7 Killer Destinations Without The Crowds In Szczecin, Poland – Stettin Lagoon
The Port of Szczecin, Poland
It’s a busy deep water port in Szczecin (pronounced Shchet-seen), Poland located along the River Oder and Regalica in Lower Oder Valley off the Stettin Lagoon. Szczecin Port is one of the important ports on the Baltic Sea region and also Poland‘s 3rd largest port. It handles dry and liquid bulk, Ro-Ro passengers, timber products, reefer, liquefied gas and breakbulk. At some point, the Port of Szczecin used to be a part of an important shipyard by the River Oder. River Oder is an inland of the Baltic Sea where this port is situated.
A Little Background On Szczecin:
It was first mentioned during the 1st century when the Roman historian Tacitus discovered a settlement here by the Germanic tribe of Rugians. Then in the 8th century, a Western Slavic people called Pomeranians invaded the area and even if it was incorporated into Poland in 1080, the town was in complete control by the Dukes of Pomerania. They would rule Szczecin for centuries until 1630 when it became a part of Sweden.
After Sweden‘s invasion in the 17th century, it was annexed into the Kingdom of Prussia due to Napoleon‘s conquest. And in the 18th century, Szczecin was annexed to Germany and served as the port of Berlin. During the German occupation, the town was renamed into Stettin and because of this, it was hit hard to the core by the Allied forces during the Second World War.
After the war, Soviet forces invaded Nazi Germany in 1945. Poland was allowed to annex all lands along the River Oder as agreed upon in the Potsdam Treaty. This include Stettin wherein it reverted back to its old name of Szczecin. And since Poland was controlled by the Soviets, it became a Communist stronghold until the 1980s. However, Szczecin was one of the cities that started the Solidarity movement in Poland. ( The Solidarity movement was a trade union aimed to end Communist rule in Poland headed by then Labor leader Lech Walesa who became President of Poland in 1990.) And well, as they say, the rest is history.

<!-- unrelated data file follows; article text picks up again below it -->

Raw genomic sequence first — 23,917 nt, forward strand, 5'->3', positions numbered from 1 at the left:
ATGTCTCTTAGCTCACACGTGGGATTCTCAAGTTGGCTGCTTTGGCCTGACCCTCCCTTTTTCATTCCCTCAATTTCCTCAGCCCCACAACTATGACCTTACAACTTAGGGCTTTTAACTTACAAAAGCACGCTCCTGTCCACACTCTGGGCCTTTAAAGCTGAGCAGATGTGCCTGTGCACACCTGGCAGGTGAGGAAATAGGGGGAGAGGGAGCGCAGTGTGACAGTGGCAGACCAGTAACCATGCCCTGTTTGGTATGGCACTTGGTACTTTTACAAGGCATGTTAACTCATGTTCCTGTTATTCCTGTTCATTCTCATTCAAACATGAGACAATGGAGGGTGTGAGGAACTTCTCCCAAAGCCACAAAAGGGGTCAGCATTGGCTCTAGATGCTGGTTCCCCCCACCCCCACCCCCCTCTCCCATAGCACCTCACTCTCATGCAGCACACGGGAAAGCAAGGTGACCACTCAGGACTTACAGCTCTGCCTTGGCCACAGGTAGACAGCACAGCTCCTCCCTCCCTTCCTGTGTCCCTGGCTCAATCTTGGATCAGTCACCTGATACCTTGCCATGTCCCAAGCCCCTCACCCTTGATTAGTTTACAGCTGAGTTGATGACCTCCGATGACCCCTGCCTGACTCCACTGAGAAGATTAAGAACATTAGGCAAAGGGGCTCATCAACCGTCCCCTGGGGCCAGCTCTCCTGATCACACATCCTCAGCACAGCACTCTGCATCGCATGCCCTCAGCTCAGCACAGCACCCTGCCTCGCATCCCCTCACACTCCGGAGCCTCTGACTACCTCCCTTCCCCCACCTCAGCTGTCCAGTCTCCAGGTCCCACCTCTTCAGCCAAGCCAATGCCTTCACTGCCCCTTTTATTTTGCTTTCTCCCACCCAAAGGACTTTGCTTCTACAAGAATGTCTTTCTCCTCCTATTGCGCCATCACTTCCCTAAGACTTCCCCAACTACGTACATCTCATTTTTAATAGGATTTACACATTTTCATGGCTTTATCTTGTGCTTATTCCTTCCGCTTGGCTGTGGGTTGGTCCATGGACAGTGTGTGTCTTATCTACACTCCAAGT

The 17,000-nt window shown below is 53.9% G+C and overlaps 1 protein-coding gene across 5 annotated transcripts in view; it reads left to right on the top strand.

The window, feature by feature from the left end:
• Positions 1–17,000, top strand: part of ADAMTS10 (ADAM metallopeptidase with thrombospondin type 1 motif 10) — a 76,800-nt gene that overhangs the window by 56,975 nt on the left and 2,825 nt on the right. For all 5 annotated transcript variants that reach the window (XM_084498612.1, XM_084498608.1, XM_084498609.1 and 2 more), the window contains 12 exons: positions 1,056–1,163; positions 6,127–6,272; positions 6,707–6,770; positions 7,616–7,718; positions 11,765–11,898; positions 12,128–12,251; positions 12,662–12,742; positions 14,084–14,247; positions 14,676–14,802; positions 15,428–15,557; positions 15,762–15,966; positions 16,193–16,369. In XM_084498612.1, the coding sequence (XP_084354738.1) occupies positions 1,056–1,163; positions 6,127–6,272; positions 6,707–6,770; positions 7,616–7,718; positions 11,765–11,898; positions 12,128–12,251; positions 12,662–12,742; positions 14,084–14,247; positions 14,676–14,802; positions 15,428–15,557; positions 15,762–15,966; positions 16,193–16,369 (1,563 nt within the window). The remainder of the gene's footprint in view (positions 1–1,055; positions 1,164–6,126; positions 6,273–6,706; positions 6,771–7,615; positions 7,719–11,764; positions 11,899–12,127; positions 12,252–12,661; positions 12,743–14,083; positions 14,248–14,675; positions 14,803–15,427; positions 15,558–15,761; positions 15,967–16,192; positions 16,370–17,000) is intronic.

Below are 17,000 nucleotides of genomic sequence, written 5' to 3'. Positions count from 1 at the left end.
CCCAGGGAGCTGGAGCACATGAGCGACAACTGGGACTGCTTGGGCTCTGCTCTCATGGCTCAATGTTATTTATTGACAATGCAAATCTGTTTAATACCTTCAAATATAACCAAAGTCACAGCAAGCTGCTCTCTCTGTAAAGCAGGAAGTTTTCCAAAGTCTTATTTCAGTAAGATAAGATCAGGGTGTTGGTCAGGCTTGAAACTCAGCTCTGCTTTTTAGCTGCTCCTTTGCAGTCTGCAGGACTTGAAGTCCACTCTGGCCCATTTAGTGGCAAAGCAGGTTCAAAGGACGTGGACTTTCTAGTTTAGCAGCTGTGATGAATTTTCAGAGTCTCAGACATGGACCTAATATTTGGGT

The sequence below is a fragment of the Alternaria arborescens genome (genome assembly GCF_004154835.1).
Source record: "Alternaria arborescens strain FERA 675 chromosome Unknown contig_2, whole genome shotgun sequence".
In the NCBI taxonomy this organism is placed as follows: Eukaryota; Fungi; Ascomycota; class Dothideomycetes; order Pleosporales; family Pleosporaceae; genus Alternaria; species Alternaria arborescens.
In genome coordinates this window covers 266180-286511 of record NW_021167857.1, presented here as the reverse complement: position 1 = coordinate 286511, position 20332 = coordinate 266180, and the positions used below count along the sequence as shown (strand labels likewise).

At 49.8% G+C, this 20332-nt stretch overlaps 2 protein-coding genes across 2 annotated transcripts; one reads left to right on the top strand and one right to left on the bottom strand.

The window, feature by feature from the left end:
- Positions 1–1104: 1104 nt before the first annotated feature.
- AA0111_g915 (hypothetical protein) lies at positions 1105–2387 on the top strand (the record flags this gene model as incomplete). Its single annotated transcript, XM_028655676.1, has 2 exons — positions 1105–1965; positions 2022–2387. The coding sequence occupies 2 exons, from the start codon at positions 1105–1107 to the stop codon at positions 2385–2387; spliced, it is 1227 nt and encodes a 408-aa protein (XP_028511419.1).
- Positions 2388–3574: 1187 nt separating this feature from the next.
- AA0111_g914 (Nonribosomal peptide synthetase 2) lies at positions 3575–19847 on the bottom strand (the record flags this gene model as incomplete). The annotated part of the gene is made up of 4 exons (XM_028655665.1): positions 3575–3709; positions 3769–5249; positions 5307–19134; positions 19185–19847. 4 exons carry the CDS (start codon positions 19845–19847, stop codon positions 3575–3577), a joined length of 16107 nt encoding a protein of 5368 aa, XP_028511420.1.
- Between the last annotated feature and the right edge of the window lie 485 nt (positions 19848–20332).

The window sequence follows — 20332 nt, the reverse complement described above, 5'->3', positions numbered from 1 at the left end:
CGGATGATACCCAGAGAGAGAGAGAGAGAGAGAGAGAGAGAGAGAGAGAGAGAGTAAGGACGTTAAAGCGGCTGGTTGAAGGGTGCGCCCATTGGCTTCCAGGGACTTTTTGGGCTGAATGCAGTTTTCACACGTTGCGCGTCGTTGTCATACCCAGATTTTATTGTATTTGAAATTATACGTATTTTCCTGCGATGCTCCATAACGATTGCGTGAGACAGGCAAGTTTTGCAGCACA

Aboard the crude carrier Sallie Knutsen, we arrived one fine September day at the Port of Szczecin, Poland in 2004 for oil discharging. One of the biggest cities in pre-dominantly Catholic Poland, Szczecin has a very complicated history. Maybe it’s a Polish city which you have never heard before but that doesn’t mean Szczecin is not worth visiting. It is packed with an amalgam of culture and marked by a make over of remarkable architecture. Famous for its rare product, the Starka vodka, let me tell you about the 7 killer destinations without the crowds in Szczecin, Poland.
Castle of the Pomeranian Dukes
It was once the seat of the House of Griffith, a Pomeranian ducal dynasty that ruled Szczecin for centuries. This Renaissance castle was constructed in the 1570s. When Sweden occupied Poland in the 1630s that ended the Pomeranian rule, the castle served as the house of the Swedish governor. When Sweden left Poland at the start of the 18th century, the Queen of Poland settled in the castle.
Bombed heavily during World War II, the Castle of the Pomeranian Dukes was reconstructed after the war. It has been turned by the state as a museum where you can explore the state rooms and apartments of the dukes. This is a chance to learn the aspect of Szczecin‘s troubled past as well as the legends of its former prominent owners. During the reconstruction, a burial site was unearthed that revealed sarcophagi of the dukes and are now one of the attractions in the castle. Castle of the Pomeranian Dukes, a killer destination without the crowds in Szczecin, Poland.
Kamienica Loitzow (Loitz Tenement)
Just a stone’s throw away from the castle is another killer destination without the crowds in Szczecin, Poland, the Gothic noble house Kamienica Loitzow. This is a former residence of the Loitz banking family in Szczecin. A striking orange palatial tenement, when the family went bankrupt in the 17th century, it was taken over by the Pomeranian dukes.